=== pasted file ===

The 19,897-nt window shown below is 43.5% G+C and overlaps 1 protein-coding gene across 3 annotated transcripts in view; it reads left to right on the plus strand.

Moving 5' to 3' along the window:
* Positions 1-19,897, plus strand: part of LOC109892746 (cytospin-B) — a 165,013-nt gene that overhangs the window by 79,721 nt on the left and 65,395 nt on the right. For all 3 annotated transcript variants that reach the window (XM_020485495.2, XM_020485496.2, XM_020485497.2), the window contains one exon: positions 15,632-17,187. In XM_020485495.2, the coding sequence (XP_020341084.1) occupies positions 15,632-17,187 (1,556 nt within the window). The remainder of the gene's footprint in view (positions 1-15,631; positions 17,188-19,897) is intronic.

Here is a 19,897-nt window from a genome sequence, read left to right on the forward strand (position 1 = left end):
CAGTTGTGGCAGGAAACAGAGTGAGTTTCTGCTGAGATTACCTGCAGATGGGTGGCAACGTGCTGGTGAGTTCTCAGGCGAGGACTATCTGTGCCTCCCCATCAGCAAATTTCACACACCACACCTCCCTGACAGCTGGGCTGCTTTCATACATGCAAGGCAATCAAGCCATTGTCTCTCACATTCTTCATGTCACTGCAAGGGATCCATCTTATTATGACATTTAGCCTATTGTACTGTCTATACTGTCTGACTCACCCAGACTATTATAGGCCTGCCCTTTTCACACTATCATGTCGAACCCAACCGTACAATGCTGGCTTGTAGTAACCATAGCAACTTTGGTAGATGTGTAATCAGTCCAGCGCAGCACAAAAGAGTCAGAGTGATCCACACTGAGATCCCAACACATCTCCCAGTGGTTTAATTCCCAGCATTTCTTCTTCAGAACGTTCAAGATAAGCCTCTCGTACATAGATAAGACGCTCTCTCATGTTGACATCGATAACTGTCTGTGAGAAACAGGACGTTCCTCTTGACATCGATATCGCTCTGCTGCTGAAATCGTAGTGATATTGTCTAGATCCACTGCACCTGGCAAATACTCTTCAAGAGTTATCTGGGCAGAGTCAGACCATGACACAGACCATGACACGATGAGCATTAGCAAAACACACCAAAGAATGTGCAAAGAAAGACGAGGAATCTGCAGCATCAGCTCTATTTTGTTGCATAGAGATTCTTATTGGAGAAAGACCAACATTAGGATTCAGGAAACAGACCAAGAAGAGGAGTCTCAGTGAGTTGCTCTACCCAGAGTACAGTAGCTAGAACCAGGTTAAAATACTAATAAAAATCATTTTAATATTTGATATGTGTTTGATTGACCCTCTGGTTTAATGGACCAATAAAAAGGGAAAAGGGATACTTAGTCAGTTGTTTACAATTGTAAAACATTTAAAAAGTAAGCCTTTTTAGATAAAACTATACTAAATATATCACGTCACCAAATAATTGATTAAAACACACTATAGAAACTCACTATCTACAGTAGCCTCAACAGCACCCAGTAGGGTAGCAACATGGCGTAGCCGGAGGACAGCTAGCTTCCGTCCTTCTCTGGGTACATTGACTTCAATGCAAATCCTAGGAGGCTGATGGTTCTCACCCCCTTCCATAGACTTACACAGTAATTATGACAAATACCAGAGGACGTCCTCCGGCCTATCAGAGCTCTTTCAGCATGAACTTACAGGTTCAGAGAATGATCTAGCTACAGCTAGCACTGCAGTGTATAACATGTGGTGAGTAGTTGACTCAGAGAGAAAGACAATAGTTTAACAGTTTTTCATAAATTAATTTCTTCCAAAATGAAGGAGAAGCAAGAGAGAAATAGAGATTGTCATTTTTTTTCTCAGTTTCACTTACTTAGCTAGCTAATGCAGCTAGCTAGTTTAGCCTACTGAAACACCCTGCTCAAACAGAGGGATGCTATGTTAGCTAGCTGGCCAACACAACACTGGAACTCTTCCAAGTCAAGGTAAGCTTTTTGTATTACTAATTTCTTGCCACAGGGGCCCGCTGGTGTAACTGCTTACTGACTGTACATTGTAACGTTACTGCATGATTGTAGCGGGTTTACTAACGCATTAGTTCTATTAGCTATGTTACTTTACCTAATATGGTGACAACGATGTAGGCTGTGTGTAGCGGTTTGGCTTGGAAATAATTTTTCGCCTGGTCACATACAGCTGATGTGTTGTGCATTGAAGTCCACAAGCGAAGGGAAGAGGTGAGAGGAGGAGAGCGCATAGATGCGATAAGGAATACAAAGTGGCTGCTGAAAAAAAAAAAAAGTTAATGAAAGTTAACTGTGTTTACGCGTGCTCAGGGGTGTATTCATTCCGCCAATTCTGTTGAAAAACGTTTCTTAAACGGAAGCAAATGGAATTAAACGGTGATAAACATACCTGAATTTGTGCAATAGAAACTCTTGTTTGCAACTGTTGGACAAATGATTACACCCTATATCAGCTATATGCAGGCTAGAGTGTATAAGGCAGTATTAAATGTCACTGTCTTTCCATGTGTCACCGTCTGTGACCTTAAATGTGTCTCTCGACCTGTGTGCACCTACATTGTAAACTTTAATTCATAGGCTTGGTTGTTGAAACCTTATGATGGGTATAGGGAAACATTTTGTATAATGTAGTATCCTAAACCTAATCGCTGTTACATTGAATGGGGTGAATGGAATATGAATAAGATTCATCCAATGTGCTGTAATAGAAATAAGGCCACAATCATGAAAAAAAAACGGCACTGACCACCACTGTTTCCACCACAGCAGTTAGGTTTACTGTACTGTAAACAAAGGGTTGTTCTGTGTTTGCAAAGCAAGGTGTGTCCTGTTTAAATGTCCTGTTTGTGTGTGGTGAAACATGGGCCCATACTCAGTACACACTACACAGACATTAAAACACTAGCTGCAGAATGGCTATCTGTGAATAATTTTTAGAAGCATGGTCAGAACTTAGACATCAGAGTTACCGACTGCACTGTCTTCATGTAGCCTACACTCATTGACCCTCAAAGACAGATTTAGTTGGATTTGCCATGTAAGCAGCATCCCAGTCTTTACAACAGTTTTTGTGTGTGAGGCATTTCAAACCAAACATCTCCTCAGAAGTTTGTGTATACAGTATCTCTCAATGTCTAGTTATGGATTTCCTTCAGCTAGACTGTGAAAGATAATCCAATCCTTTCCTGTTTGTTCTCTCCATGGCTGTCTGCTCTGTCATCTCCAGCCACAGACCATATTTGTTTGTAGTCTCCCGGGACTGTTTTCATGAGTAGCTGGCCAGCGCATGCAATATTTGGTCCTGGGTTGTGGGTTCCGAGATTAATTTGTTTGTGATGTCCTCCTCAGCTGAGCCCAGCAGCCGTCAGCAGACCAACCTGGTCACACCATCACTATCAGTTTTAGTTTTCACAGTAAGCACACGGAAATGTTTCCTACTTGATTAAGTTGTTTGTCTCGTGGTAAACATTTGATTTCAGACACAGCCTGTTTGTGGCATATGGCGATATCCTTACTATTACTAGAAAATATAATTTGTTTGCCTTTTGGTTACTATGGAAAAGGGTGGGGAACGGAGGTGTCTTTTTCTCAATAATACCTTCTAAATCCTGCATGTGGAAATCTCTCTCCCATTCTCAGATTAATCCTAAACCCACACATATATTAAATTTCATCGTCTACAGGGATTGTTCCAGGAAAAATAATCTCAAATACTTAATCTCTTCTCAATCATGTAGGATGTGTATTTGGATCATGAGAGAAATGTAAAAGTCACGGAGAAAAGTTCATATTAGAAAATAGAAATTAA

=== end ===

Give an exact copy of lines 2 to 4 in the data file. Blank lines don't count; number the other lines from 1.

Moving 5' to 3' along the window:
* Positions 1-19,897, plus strand: part of LOC109892746 (cytospin-B) — a 165,013-nt gene that overhangs the window by 79,721 nt on the left and 65,395 nt on the right. For all 3 annotated transcript variants that reach the window (XM_020485495.2, XM_020485496.2, XM_020485497.2), the window contains one exon: positions 15,632-17,187. In XM_020485495.2, the coding sequence (XP_020341084.1) occupies positions 15,632-17,187 (1,556 nt within the window). The remainder of the gene's footprint in view (positions 1-15,631; positions 17,188-19,897) is intronic.

Here is a 19,897-nt window from a genome sequence, read left to right on the forward strand (position 1 = left end):